DEVICES, SYSTEMS AND COMPUTER-IMPLEMENTED METHODS FOR PREVENTING PASSWORD LEAKAGE IN PHISHING ATTACKS
1. A computer-implemented method, comprising:
- requesting, by a web browser, a webpage of a website over a computer network;
waiting for the requested webpage and all of the resources of the requested webpage to be loaded in the web browser;
waiting for an event on the loaded webpage;
identifying forms on the loaded webpage having fields associated with user credentials;
adding, to the identified forms, at least one of;
an input event listener to at least one of the identified fields, anda click event listener to at least one button or link belonging to the identified forms;
capturing user credentials input to at least one of the forms using the input event listener and/or the click event listener;
generating hashes of the captured user credentials by applying a key-stretching algorithm using a cryptographic salt to the captured user credentials;
storing the generated hashes in a memory, andpreventing leakage of user credentials to phishing websites by comparing the generated hashes stored in the memory with entries of a list of trusted websites hashed credentials and by requesting and acting upon input indicative of whether the website is trusted or whether the website is unknown and/or untrusted.
A computer-implemented method of preventing leakage of user credentials to phishing websites may comprise capturing user credentials input to website; updating a stored list of trusted website credentials upon determining that the domain of the URL of the website is present in a stored list of trusted websites; generating a hash of the captured user credentials; determining whether the hashed user credentials matches one of the hashed user credentials in the list of trusted website credentials; and when a match is found, requesting input whether the website is trusted or whether the website is unknown and/or untrusted; sending the URL to a remote computer server when the input indicates that the website is unknown and/or untrusted and disallowing submission of the user credentials to the website; adding the domain of the URL to the stored list of trusted websites, adding the generated hash of the captured user credentials to a stored list of trusted website credentials and allowing submission of the user credentials to the website.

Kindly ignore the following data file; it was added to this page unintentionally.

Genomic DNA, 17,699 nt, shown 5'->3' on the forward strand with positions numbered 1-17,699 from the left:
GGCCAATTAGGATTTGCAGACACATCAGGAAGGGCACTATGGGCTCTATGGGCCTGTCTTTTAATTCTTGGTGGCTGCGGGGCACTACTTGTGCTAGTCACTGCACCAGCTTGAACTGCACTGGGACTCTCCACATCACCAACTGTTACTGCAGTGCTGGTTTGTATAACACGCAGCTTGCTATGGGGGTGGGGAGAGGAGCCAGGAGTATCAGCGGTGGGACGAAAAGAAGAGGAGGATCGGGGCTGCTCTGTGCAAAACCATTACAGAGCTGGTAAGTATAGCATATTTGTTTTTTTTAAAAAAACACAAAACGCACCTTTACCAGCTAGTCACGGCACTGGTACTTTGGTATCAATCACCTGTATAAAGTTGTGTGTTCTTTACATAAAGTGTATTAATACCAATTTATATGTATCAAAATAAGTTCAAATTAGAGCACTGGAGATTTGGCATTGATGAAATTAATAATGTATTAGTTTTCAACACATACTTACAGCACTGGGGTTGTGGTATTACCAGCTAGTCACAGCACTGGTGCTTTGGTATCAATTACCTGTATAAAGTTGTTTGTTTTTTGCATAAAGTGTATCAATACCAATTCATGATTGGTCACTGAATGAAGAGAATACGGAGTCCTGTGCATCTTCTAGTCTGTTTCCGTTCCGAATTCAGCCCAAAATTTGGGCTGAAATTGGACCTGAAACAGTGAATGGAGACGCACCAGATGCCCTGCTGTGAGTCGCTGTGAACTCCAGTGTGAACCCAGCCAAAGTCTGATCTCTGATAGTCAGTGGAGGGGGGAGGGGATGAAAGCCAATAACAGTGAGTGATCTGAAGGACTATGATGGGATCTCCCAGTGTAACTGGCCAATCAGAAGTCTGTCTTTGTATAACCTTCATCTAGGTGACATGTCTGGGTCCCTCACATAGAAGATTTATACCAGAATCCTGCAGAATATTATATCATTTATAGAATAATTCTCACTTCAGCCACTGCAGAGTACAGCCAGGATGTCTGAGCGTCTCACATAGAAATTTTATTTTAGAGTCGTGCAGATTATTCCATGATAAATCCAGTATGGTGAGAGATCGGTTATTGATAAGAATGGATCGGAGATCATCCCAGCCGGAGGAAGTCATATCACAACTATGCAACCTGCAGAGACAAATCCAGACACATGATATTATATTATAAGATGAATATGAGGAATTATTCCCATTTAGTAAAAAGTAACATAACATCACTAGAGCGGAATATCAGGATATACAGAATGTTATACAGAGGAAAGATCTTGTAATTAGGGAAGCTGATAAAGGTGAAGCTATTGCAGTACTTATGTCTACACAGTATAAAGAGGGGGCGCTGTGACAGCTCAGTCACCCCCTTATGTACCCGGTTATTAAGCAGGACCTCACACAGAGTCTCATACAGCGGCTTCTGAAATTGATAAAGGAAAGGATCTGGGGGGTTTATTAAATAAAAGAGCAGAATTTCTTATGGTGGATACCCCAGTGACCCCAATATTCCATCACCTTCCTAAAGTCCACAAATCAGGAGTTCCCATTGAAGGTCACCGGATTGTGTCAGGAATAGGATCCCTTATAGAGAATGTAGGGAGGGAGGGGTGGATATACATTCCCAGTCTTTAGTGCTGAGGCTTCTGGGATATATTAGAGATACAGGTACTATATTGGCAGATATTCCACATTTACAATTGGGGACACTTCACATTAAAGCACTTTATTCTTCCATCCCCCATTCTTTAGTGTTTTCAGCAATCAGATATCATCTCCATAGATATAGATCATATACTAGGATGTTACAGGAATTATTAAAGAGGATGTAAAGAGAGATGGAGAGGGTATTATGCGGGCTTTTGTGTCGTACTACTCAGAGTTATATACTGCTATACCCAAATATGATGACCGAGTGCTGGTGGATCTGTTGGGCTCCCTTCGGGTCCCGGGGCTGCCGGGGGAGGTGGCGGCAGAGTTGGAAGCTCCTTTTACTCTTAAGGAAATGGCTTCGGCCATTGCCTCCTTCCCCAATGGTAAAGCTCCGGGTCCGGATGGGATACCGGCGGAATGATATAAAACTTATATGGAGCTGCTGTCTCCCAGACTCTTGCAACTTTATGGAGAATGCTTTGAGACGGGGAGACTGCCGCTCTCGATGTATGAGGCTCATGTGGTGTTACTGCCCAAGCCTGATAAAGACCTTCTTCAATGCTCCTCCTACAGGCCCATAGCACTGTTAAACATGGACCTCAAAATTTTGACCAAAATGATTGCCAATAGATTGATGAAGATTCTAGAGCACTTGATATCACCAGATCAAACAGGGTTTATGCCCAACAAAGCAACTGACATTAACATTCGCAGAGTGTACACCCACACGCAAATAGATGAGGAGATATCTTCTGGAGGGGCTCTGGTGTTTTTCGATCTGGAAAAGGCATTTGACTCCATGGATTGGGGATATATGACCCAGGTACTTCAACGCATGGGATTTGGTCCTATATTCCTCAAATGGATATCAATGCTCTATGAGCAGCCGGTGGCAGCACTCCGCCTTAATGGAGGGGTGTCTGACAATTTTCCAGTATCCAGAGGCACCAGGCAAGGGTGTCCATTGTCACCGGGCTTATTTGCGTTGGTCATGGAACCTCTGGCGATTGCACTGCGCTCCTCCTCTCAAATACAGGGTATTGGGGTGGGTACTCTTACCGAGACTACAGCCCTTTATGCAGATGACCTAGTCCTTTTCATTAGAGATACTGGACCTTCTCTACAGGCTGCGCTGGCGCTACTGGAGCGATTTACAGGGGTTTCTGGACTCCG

- 1. A computer-implemented method, comprising:
requesting, by a web browser, a webpage of a website over a computer network; waiting for the requested webpage and all of the resources of the requested webpage to be loaded in the web browser; waiting for an event on the loaded webpage; identifying forms on the loaded webpage having fields associated with user credentials; adding, to the identified forms, at least one of; an input event listener to at least one of the identified fields, and a click event listener to at least one button or link belonging to the identified forms; capturing user credentials input to at least one of the forms using the input event listener and/or the click event listener; generating hashes of the captured user credentials by applying a key-stretching algorithm using a cryptographic salt to the captured user credentials; storing the generated hashes in a memory, and preventing leakage of user credentials to phishing websites by comparing the generated hashes stored in the memory with entries of a list of trusted websites hashed credentials and by requesting and acting upon input indicative of whether the website is trusted or whether the website is unknown and/or untrusted.
- View Dependent Claims (2, 3, 4, 5, 6, 7, 8, 9, 10)
- 11. A computing device comprising: